Federal Relief Aid a necessity for small restaurants and businesses

In the wake of the Covid-19 pandemic, several businesses were forced to shut their doors or cut hours in an effort to slow the spread of the novel coronavirus. As a result, many businesses shut down permanently, while others changed to accommodate new restrictions. Restaurants in particular have been hit the hardest. A poll conducted by the Ohio Restaurant Association (ORA) from July 29 through August 4 found that while more than 75% of Ohio restaurants have reopened, most of them are operating at 50% or less of their normal capacity. Should this persist, more than 50% of restaurants expect forced closure within nine months. “80% of restaurants don’t think

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Transportation Network Services might be an ‘Uber’ issue in Kent

By Heather Inglis and Rachel Godin When the weekend approaches and the students of Kent State find themselves ready to let loose downtown, two questions always pops up: “How will we get there?” and “How will we get home?” Between far walking distances and unpredictable Ohio weather patterns, students look to taxi services to safely get where they need to go. However, getting an actual taxi can be difficult and costly—that’s where Uber comes in. Uber, and a similar app called Lyft, are taxi service apps that allow anyone to get a ride wherever they need on demand. Uber’s website says, “by seamlessly connecting riders to drivers through our apps,

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The gap between downtown and East Main Street businesses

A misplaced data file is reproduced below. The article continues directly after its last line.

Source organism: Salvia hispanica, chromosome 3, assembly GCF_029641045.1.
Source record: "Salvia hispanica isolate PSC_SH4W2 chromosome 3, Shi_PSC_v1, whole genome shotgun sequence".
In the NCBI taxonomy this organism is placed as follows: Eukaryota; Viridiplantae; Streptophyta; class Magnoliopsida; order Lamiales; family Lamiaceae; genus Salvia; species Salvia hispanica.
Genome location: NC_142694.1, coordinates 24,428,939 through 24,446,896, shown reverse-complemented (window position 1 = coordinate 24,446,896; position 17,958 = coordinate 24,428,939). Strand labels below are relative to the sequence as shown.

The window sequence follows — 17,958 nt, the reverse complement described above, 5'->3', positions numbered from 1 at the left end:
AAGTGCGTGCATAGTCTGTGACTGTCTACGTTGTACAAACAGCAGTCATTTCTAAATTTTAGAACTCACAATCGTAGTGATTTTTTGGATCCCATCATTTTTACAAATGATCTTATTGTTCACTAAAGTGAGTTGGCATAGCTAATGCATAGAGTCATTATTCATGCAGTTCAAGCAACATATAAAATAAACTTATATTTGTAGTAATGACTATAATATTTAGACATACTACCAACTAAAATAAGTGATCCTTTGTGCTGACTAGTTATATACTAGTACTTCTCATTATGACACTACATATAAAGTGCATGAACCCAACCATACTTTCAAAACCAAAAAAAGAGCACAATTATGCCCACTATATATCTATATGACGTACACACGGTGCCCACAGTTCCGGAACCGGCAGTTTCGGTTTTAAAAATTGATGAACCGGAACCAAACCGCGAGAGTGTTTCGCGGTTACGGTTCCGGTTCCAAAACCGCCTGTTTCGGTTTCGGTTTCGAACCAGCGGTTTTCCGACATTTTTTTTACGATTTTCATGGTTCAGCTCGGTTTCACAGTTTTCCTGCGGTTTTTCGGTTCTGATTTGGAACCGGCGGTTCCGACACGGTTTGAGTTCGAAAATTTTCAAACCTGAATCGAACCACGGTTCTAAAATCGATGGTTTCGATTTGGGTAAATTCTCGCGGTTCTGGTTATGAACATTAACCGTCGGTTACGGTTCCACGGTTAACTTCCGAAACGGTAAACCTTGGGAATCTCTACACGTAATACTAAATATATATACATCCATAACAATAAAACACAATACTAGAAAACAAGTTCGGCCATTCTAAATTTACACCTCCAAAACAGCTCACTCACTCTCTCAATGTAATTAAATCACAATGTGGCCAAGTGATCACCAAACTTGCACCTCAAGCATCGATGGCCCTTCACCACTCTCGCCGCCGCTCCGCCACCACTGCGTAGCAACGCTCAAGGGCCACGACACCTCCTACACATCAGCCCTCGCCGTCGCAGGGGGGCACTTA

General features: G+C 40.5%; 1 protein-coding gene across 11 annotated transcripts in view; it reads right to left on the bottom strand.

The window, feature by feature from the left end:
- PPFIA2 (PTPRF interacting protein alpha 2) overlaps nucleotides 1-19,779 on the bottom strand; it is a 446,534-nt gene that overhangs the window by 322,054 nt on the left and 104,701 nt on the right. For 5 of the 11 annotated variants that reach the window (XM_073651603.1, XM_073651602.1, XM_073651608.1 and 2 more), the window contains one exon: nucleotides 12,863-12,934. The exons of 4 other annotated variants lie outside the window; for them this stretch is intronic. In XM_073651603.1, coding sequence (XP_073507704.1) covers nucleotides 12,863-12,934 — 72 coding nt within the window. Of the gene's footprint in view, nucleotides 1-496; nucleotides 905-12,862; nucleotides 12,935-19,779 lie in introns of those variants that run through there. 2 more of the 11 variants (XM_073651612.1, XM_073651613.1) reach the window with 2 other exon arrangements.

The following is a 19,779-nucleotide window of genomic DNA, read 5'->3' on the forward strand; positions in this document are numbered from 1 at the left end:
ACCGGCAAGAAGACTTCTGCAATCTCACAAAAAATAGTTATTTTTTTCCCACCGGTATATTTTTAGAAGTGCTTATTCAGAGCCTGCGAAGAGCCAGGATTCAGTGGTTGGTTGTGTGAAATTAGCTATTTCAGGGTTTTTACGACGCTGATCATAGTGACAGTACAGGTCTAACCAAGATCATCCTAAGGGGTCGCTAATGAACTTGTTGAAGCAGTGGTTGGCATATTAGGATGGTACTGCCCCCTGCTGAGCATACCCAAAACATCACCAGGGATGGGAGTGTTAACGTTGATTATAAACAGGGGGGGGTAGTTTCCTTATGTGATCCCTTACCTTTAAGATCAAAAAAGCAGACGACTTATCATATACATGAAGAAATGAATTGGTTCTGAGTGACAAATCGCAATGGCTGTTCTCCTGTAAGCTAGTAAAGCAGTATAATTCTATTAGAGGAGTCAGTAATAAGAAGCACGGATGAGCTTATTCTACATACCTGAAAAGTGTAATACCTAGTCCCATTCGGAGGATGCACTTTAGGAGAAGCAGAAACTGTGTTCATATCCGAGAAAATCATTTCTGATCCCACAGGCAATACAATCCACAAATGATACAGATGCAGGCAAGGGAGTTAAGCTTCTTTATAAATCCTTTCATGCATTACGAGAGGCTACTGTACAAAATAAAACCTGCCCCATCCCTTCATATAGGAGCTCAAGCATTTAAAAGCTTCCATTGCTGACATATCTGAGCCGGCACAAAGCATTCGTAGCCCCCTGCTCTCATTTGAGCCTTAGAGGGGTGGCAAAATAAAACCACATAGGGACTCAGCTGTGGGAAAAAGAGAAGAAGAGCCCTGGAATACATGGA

Group Members: Emily Crilley, Alicia Balog, Alaina Altieri, Megan Brown Walking through Downtown Kent, visitors can explore, eat and shop at new businesses that have moved to the area, seeing the work the city has done to build up downtown over the past four years. “Mostly the City works at the macro level, trying to make the downtown a great place to do business and marketing Kent in general, so that Kent is on investor’s radar screen,” Kent City Manager Dave Ruller wrote in an email. Although Ruller wrote the city doesn’t own storefront properties downtown, it works with building landlords to keep track of what places are available in

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Booming business downtown means rising income tax returns

Tax collections rise steadily with new Kent employment Over the past two years, more than 50 businesses have opened in Kent. With these new businesses come construction and part-time jobs, as well as permanent employment. As these employment rates rise, the city benefits in yet another way from booming business: increasing income tax collections. Kent collected $1,205,984 in September income tax receipts, a nearly 23 percent increase from last September’s collections (980,892). (difference of 225,092) That brings the city’s year-date-collections to about $9.38 million, a 7 percent increase over the same period in 2012. “2012 was a particularly good year for us, and a lot of that had to do

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Bar 145 Progress Report

Bar 145 opened nearly a year ago and is still continuing to prosper and make improvements. Nicole Septaric and Cassaundra Smith discuss how they are doing and what plans they have for the future. [rpavideo caption = “Nicole breaks down some of the developments Bar 145 saw in its first year.”]RPA_07_Septaric_Bar145[/rpavideo] Bar 145 continues to grow and prosper By Cassie Smith KENT, OHIO — Dan Edmondson, general manager of Bar 145, has watched the business grow from the shell of a building to the success it has become today. “I was here when it was just plumbing and concrete,” he said. Naturally, when the bar opened nearly a year ago,

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